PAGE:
Before Apple Could Win the Internet, Macs Had to Stop Sucking

Michael Arrington writes that the old arguments about Apple and Microsoft are missing the obvious: that as the Web became the thing we used computers for, the OS that ran Office the best no longer really mattered:

Suddenly computers weren’t entirely about Office, they were now about Office and the Internet. Mac had only a slightly hobbled version of Office, and they had a peachy Internet experience. . .

The rise of the Internet and the fall of Office is why Apple won. Or rather it gave them the opportunity to compete on a level playing field, and all the wonderful things about Apple were able to finally influence people into actually buying them. The world went from “I’d much rather have a Mac, but Office is too important” to “I’d much rather have a Mac but the damned things are too expensive.”

Post-Office but pre-Internet Apple struggled. Post-Internet, Apple won… It’s so obvious everyone forgets.

I’m not so sure, though I’m certainly no scholar on the matter. But I remember Macs of the late 90s. While I was still a Windows user, I’d used Macs here and there at my acting school and at the theater where I eventually worked. And let me tell you, there was very little that was peachy about that Internet experience.

Running Internet Explorer on Mac OS 9 was, in my usage, ugly and awkward. UI elements were, as I remember, an awkward mishmash of Mac and Windows. Lots of pages and Web elements wouldn’t work, and, tying it all together, System 9 was, to my mind, junk, looking like a 1980s relic next to something like Windows 98 or what have you.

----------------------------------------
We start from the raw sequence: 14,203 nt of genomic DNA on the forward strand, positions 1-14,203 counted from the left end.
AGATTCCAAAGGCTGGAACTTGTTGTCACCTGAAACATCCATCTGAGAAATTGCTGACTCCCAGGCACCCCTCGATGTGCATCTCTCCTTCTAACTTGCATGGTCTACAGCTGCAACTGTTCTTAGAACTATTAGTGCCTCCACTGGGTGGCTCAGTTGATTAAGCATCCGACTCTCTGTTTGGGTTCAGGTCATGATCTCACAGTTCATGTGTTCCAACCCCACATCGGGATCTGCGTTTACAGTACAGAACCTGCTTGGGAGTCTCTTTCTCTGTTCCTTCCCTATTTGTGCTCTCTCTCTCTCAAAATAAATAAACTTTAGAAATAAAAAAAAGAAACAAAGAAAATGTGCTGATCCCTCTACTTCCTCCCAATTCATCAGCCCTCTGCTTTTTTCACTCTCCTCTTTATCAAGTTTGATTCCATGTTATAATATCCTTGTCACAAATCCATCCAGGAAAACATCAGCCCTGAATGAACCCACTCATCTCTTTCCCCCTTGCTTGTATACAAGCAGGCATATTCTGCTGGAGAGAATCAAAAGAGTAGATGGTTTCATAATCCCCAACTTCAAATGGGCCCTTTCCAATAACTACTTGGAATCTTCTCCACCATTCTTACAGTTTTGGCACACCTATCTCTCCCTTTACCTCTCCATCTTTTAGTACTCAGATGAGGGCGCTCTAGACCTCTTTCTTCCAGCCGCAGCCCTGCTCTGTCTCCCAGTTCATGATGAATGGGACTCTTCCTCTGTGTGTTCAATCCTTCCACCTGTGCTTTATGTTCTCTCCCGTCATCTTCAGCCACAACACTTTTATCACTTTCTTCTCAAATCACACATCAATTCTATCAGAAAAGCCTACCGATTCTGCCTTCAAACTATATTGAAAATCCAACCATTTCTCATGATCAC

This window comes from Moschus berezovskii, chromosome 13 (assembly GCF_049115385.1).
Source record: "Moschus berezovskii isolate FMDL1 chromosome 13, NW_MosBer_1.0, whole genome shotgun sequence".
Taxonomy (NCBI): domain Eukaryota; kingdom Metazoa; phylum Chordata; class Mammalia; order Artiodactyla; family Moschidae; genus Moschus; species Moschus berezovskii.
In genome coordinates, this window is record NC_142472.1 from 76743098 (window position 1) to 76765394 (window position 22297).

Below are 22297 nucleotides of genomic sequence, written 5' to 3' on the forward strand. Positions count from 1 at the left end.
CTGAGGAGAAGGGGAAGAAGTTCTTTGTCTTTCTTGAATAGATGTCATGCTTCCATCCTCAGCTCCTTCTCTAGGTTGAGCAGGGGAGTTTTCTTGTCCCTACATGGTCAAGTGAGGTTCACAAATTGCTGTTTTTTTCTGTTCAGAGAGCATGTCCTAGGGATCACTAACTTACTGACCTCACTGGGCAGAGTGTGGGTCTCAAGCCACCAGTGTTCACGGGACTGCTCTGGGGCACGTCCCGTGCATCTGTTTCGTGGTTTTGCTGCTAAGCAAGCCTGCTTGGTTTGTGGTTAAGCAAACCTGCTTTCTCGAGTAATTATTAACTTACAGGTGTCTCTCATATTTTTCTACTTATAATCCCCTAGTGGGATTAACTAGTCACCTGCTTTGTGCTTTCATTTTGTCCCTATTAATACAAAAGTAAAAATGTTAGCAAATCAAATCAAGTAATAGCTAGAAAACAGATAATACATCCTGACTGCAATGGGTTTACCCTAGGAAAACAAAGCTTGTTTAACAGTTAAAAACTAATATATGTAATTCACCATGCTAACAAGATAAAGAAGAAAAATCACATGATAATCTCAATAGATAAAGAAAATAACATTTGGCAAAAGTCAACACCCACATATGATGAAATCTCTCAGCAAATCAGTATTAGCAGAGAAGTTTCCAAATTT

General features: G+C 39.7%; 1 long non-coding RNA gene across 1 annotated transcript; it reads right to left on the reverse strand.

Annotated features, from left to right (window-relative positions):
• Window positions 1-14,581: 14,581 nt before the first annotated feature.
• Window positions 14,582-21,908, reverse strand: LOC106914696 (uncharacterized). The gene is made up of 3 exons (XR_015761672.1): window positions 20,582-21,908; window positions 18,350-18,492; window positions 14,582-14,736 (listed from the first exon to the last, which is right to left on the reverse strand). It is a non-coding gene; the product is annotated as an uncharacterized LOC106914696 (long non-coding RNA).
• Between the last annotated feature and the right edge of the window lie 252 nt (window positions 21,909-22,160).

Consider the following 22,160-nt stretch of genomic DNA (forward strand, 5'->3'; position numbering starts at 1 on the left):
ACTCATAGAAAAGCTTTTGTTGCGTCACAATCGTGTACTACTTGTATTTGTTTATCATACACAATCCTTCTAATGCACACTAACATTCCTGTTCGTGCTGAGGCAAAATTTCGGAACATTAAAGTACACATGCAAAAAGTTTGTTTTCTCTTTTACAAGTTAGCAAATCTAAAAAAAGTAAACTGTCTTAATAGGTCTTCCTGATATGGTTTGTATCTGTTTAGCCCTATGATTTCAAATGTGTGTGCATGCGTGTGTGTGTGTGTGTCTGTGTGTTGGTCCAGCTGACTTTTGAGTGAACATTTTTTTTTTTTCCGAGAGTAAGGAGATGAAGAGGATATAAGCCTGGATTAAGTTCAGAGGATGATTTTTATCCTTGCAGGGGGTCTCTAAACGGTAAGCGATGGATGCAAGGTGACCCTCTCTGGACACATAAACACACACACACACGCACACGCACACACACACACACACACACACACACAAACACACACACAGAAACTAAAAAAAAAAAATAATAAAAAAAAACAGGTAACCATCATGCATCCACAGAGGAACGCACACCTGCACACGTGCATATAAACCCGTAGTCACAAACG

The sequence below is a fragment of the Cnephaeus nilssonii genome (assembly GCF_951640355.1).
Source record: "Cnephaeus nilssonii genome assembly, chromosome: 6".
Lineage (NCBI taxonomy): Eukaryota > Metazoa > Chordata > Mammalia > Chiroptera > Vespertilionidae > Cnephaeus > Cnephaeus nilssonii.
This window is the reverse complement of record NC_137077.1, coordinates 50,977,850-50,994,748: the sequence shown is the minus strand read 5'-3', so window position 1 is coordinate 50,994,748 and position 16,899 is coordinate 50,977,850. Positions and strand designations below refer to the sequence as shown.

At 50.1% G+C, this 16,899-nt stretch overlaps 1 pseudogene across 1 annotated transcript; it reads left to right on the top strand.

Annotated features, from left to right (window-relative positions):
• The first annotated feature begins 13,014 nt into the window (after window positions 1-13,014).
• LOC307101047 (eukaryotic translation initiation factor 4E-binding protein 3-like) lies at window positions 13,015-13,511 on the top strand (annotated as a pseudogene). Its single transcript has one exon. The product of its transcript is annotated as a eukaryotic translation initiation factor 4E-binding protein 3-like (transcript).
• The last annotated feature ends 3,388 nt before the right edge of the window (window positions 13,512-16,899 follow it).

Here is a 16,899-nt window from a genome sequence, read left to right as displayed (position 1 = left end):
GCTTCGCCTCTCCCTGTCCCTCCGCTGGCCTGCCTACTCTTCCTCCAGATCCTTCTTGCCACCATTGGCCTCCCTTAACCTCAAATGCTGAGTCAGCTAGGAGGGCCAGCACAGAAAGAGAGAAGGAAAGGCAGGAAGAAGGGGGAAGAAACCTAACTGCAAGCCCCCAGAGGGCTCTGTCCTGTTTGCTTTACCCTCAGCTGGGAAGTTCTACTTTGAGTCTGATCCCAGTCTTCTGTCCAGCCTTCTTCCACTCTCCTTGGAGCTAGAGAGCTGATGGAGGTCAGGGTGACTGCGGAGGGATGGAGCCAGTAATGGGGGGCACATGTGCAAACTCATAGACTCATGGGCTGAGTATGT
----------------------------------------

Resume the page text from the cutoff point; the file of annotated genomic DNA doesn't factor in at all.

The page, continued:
If Apple “won” (and I have to assume we’re talking in the grand scheme, not just about PCs), I think it started with iPod, easing people into the far superior (to Windows) OS X (along with what became obviously superior hardware), which served as the foundation for the iPhone/iPad juggernaut. The Web absolutely allowed the playing field to level so that Apple had a fighting chance in the desktop space. But the real match played on that field would have to wait, I think, until Apple started naming its operating systems after cats, and using a Mac stopped sucking so hard. After the 90s.

9 thoughts on “Before Apple Could Win the Internet, Macs Had to Stop Sucking”

  1. Well, Windows 95 and Windows NT weren’t exact;y peachy keen either. Actually, I stopped using Internet Explorer on both platforms a long time ago and have happily used Firefox ever since. Explorer sucks and always did.


  2. Who ever used IE on a mac? There were several other browsers even in the early 90s. And who would expect MS tp provide even half-decent software for a rival platform? Not that they could even for their own. And since Windows was basically nothing more than a badly integrated interface to MS-DOS and a bad copy of Mac OS to boot, I’m not buying your argument.


  3. My two objections to Macs were that certain software I wanted wasn’t available and a Mac box was noticeably more expensive than a Windows box with similar specs. While the software situation has improved, the cost of Macs is still greater than a similar Windows box. So my next computer will probably be a Windoze box.